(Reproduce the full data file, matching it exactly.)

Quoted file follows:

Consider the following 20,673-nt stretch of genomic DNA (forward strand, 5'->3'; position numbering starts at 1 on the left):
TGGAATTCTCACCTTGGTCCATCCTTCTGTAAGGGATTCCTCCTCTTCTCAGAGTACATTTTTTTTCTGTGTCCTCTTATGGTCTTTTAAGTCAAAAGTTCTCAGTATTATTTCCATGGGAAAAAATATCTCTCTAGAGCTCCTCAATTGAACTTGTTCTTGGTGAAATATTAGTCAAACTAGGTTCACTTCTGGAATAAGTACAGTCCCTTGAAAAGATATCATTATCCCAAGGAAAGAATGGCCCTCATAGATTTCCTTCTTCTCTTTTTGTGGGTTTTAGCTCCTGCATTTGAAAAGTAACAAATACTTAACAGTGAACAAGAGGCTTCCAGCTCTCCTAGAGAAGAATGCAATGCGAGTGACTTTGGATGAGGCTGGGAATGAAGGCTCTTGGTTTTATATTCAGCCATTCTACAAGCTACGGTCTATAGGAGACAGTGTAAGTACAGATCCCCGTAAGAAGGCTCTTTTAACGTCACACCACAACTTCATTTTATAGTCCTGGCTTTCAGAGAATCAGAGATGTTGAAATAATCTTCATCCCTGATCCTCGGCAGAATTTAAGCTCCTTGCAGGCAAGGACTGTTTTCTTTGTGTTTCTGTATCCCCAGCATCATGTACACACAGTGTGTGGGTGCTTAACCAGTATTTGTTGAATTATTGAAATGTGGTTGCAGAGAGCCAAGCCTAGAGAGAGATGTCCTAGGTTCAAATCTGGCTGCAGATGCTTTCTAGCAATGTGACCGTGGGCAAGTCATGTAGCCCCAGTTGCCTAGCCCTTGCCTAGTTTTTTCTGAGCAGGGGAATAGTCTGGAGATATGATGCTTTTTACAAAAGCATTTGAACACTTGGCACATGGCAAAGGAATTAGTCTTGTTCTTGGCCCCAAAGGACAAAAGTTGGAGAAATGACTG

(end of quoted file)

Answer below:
Consider the following 20,673-nt stretch of genomic DNA (forward strand, 5'->3'; position numbering starts at 1 on the left):
TGGAATTCTCACCTTGGTCCATCCTTCTGTAAGGGATTCCTCCTCTTCTCAGAGTACATTTTTTTTCTGTGTCCTCTTATGGTCTTTTAAGTCAAAAGTTCTCAGTATTATTTCCATGGGAAAAAATATCTCTCTAGAGCTCCTCAATTGAACTTGTTCTTGGTGAAATATTAGTCAAACTAGGTTCACTTCTGGAATAAGTACAGTCCCTTGAAAAGATATCATTATCCCAAGGAAAGAATGGCCCTCATAGATTTCCTTCTTCTCTTTTTGTGGGTTTTAGCTCCTGCATTTGAAAAGTAACAAATACTTAACAGTGAACAAGAGGCTTCCAGCTCTCCTAGAGAAGAATGCAATGCGAGTGACTTTGGATGAGGCTGGGAATGAAGGCTCTTGGTTTTATATTCAGCCATTCTACAAGCTACGGTCTATAGGAGACAGTGTAAGTACAGATCCCCGTAAGAAGGCTCTTTTAACGTCACACCACAACTTCATTTTATAGTCCTGGCTTTCAGAGAATCAGAGATGTTGAAATAATCTTCATCCCTGATCCTCGGCAGAATTTAAGCTCCTTGCAGGCAAGGACTGTTTTCTTTGTGTTTCTGTATCCCCAGCATCATGTACACACAGTGTGTGGGTGCTTAACCAGTATTTGTTGAATTATTGAAATGTGGTTGCAGAGAGCCAAGCCTAGAGAGAGATGTCCTAGGTTCAAATCTGGCTGCAGATGCTTTCTAGCAATGTGACCGTGGGCAAGTCATGTAGCCCCAGTTGCCTAGCCCTTGCCTAGTTTTTTCTGAGCAGGGGAATAGTCTGGAGATATGATGCTTTTTACAAAAGCATTTGAACACTTGGCACATGGCAAAGGAATTAGTCTTGTTCTTGGCCCCAAAGGACAAAAGTTGGAGAAATGACTG